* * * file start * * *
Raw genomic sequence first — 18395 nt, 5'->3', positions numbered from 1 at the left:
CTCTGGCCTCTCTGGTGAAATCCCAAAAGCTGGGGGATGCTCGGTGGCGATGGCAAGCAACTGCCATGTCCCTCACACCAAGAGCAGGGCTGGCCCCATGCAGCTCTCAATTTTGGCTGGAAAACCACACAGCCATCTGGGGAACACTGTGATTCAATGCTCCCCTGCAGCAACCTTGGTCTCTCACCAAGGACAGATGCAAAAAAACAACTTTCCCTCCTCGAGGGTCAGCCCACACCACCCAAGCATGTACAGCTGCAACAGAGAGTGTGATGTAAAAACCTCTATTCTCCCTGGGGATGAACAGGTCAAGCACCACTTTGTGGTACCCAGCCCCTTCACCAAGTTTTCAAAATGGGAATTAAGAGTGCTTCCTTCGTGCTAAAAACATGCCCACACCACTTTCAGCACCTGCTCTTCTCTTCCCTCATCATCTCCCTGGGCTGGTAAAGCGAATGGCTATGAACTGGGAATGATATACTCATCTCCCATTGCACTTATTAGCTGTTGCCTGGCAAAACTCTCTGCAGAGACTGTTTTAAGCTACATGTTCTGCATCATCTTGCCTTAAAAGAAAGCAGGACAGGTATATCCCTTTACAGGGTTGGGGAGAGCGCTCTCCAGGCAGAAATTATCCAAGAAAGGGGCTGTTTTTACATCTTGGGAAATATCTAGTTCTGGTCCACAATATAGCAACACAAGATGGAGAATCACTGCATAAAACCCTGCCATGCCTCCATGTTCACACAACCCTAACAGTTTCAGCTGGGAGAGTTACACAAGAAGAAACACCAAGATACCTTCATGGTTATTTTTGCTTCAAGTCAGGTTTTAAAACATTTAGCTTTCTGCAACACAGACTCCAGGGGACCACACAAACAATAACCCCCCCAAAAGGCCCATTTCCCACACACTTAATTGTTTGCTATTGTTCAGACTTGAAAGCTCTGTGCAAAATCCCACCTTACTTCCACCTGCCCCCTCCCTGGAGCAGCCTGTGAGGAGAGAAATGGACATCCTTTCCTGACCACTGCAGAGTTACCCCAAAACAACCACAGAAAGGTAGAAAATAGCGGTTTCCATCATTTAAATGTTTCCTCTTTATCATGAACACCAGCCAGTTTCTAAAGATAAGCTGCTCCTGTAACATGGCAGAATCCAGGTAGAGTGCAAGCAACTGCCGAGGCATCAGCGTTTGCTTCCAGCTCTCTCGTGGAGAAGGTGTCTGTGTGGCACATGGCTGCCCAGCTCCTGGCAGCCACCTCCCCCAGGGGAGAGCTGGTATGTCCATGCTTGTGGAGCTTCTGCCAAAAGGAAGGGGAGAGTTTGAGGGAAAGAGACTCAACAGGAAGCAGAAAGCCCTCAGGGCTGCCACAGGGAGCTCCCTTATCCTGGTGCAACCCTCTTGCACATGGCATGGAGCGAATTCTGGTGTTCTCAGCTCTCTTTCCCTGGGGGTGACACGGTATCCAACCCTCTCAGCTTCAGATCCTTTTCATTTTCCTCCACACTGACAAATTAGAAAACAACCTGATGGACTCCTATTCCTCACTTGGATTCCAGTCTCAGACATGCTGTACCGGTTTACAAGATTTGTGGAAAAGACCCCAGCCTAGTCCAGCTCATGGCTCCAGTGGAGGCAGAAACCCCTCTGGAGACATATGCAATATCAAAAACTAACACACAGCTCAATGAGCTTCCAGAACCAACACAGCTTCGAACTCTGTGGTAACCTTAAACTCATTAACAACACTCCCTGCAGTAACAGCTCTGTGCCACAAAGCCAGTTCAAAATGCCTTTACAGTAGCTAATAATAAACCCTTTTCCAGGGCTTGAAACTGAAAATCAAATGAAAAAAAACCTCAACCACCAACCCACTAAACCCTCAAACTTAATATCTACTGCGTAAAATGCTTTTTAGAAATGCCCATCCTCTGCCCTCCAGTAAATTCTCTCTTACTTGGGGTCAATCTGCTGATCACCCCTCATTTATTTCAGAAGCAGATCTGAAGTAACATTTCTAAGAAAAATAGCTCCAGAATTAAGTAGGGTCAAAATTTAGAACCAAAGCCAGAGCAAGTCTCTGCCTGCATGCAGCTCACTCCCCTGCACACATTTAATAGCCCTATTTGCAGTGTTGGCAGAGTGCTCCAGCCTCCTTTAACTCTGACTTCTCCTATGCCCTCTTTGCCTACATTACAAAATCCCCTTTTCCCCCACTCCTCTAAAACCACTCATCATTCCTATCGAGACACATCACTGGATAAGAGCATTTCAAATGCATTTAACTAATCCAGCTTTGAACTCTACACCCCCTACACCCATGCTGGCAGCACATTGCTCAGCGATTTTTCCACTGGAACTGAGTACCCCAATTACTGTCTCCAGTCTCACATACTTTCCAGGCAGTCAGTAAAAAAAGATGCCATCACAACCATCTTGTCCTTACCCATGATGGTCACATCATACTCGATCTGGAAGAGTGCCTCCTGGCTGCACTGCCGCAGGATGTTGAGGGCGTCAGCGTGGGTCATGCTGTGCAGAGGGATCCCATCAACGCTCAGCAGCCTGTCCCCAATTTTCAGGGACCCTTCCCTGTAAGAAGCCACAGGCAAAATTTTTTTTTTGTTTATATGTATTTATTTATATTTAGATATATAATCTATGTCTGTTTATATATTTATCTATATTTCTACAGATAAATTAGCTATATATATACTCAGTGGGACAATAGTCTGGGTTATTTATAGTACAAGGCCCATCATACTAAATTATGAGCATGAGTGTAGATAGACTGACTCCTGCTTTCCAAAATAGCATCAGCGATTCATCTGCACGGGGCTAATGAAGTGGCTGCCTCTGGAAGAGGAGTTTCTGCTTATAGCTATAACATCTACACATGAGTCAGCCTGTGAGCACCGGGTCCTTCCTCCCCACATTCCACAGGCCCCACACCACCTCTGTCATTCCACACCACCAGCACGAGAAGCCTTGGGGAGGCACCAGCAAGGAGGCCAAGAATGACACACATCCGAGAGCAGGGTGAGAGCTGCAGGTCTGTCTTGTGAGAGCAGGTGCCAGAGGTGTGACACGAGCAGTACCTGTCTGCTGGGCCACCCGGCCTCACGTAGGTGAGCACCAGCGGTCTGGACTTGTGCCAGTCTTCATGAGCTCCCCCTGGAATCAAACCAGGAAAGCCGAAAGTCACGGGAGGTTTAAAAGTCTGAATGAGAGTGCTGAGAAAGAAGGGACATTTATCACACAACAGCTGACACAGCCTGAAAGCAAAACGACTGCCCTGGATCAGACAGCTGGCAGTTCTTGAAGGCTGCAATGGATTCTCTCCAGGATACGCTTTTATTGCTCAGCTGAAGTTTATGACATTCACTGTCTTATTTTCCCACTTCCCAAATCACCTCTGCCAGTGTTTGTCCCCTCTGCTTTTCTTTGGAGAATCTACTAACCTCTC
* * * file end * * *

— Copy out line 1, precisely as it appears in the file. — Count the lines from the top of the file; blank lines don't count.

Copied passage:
Raw genomic sequence first — 18395 nt, 5'->3', positions numbered from 1 at the left: